Reviewed by James F. Epperson (Associate Editor, <cite>Mathematical Reviews</cite>)
Published on H-CivWar (December, 2003)
The noted historian E. B. Long once wrote that "an 'Andersonville complex' seems to exist regarding Civil War prisons. It is synonymous with all that was reprehensible in wartime prisons." In Elmira: Death Camp of the North Michael Horigan attempts to remedy this deficiency by giving us an in-depth history of one of the most notorious Northern prisons.
Early in the war, Elmira--a village of about 8,800 citizens in Chemung County, New York, near the Pennsylvania line--was a vital cog in the Federal war effort, first as a state military depot and then as a Federal "draft rendezvous" (one of three in the state of New York). Both designations meant roughly the same thing: the village was a place where regiments formed up and began their training before being sent off to the war. As a result, by June, 1861, six camps of barracks had been constructed around the town.
As early as the late spring of 1862, the Federal Commissary General for Prisoners, the parsimonious Lt. Col. William Hoffman, began to wonder if the Elmira barracks complex could, in part, be put to use as a camp for Confederate prisoners. With the collapse of the prisoner of war cartel in 1863, this became a more urgent need with the opening of the spring campaign in 1864; so in May of that year Hoffman decided to convert one barracks complex at Elmira into a prison camp.
As was the case with almost all Civil War prisons, the conditions at Elmira left a lot to be desired. Despite the protests of post commander Lt. Col. Seth Eastman, that only 4,000 men could be quartered in Barracks No. 3, Hoffman planned on housing as many as 10,000 POWs there. More significantly, the camp opened just after Secretary of War Stanton, in reaction to the condition of some Union soldiers who had been returned from captivity in the south, ordered a 20 percent reduction in the rations made available to Confederate prisoners. In addition, no medical staff was in place until five weeks after the camp went into operation.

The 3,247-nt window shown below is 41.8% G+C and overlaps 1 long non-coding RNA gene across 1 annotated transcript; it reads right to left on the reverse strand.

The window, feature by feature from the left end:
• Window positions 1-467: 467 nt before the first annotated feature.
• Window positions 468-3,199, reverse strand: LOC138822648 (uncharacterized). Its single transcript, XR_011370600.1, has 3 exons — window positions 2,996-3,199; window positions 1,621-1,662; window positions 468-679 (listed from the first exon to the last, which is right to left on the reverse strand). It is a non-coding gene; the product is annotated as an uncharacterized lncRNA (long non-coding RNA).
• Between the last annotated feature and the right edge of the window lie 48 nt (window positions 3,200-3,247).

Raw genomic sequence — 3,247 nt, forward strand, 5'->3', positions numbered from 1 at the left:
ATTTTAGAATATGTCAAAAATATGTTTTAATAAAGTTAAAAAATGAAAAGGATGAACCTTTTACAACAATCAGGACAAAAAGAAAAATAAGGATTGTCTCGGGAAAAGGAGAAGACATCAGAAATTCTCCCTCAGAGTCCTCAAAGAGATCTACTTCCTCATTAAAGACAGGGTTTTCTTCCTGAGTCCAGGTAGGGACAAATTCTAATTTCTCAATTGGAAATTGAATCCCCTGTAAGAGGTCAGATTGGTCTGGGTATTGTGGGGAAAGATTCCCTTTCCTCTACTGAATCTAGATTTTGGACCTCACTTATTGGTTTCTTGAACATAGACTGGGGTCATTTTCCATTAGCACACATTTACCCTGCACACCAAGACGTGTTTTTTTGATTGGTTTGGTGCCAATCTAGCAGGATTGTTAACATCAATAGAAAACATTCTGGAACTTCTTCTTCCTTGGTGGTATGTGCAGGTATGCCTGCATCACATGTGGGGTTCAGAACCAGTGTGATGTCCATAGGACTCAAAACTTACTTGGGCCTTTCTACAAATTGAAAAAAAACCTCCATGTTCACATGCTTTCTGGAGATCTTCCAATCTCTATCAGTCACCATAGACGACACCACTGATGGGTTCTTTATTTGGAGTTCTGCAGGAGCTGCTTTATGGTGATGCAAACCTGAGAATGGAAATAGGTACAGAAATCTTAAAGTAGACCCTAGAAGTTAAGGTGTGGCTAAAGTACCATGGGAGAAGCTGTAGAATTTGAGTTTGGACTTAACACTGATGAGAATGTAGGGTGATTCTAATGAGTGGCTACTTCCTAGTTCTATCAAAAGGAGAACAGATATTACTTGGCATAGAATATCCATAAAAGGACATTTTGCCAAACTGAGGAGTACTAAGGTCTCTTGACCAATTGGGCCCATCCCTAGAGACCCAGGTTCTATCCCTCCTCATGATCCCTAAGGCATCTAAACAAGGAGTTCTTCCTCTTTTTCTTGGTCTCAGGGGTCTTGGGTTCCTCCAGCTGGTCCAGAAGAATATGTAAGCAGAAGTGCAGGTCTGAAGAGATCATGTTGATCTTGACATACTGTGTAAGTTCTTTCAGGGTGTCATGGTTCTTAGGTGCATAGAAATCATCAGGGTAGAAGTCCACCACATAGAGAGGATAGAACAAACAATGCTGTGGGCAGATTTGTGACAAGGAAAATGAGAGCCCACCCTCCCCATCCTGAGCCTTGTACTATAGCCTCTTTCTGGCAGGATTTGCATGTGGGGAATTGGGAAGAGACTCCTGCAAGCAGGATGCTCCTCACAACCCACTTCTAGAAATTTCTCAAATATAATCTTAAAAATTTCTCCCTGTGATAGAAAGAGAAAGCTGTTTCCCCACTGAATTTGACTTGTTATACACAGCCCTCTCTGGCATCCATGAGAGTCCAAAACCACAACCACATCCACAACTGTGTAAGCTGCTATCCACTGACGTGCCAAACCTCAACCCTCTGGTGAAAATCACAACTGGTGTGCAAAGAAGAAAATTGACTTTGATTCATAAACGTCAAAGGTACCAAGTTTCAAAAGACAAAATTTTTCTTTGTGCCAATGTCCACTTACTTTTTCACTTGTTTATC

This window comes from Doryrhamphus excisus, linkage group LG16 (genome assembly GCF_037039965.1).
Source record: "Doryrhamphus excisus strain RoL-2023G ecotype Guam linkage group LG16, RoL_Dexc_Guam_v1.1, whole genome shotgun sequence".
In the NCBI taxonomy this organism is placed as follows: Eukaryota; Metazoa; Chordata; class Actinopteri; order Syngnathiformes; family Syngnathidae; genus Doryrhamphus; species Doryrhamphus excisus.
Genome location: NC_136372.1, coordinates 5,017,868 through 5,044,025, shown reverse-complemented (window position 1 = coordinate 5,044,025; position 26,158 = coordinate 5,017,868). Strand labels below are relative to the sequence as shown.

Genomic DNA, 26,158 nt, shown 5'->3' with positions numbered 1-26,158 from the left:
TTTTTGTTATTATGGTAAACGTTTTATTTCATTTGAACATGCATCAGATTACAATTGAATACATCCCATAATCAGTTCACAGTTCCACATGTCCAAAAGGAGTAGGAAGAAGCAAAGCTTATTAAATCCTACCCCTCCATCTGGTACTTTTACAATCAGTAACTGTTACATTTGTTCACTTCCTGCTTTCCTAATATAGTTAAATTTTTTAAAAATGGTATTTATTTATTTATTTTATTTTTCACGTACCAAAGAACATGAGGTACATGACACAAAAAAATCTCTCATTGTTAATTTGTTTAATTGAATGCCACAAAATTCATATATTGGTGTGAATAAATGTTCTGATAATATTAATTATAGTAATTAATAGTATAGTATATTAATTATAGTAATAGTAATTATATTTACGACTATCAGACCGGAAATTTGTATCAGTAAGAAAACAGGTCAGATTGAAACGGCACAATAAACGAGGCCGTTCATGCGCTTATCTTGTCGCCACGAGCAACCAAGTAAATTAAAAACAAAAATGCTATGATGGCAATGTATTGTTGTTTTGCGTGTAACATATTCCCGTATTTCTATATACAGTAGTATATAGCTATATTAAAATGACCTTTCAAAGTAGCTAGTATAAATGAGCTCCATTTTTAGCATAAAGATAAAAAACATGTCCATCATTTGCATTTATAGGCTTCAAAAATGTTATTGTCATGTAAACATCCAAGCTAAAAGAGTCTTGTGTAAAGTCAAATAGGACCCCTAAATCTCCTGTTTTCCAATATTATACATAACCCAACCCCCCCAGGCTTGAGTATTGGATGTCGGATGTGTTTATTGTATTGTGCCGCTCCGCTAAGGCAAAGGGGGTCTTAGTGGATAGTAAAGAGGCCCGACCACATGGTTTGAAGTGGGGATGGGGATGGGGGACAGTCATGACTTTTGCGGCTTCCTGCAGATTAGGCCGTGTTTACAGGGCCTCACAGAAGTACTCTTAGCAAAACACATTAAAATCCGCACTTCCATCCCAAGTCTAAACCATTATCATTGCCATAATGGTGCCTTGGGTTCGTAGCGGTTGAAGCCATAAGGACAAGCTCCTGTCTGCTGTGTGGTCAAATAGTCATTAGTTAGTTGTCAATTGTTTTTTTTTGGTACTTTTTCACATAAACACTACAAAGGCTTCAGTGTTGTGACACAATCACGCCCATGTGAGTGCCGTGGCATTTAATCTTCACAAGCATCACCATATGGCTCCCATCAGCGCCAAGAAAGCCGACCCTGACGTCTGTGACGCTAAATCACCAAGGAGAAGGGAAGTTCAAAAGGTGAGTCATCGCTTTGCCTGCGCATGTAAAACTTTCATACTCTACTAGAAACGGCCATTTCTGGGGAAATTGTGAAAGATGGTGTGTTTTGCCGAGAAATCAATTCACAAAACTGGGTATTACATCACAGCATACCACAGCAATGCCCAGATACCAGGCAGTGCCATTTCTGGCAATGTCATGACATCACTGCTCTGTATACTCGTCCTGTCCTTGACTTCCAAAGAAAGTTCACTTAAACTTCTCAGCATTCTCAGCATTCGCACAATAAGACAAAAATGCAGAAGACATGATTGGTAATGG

The first prisoners arrived at Elmira, from the camp at Point Lookout, Maryland, on July 6, 1864. By the middle of the month, over one thousand men were confined in the former Barracks No. 3. One of the particular tragedies of Elmira was the Shohola train wreck, in which a train carrying a number of Confederates destined for Elmira collided with an eastbound coal train, killing a number of Confederate prisoners as well as some of the Union guards.
Horigan is an Elmira native and he brings to his study an awesome array of local sources, which, together with the usual material from the Official Records and other archives, add detail and color to the narrative. The result is a very fine narrative history of the prison camp. The author does a good job of placing the story of Elmira within an overall context, detailing the evolution of the site from a state military depot to a prison camp, but without much comparison to other Union camps. In addition he gives substantial background on the men who had the task of administering the camp: the first commander, Lt. Col. Seth Eastman, his successor, Col. Benjamin Tracy, as well as Dr. Eugene Sanger, the controversial medical officer whose reputation is somewhat salvaged by Horigan's assessment of his efforts on behalf of the prisoners. Horigan's knowledge of other aspects of the Civil War prison story is less solid; his description of the exchange and parole process, for example, is very weak. He appears to confuse the notions of "paroled" and "exchanged" prisoners when he says that "released" prisoners "were not to rejoin the military" (p. 17).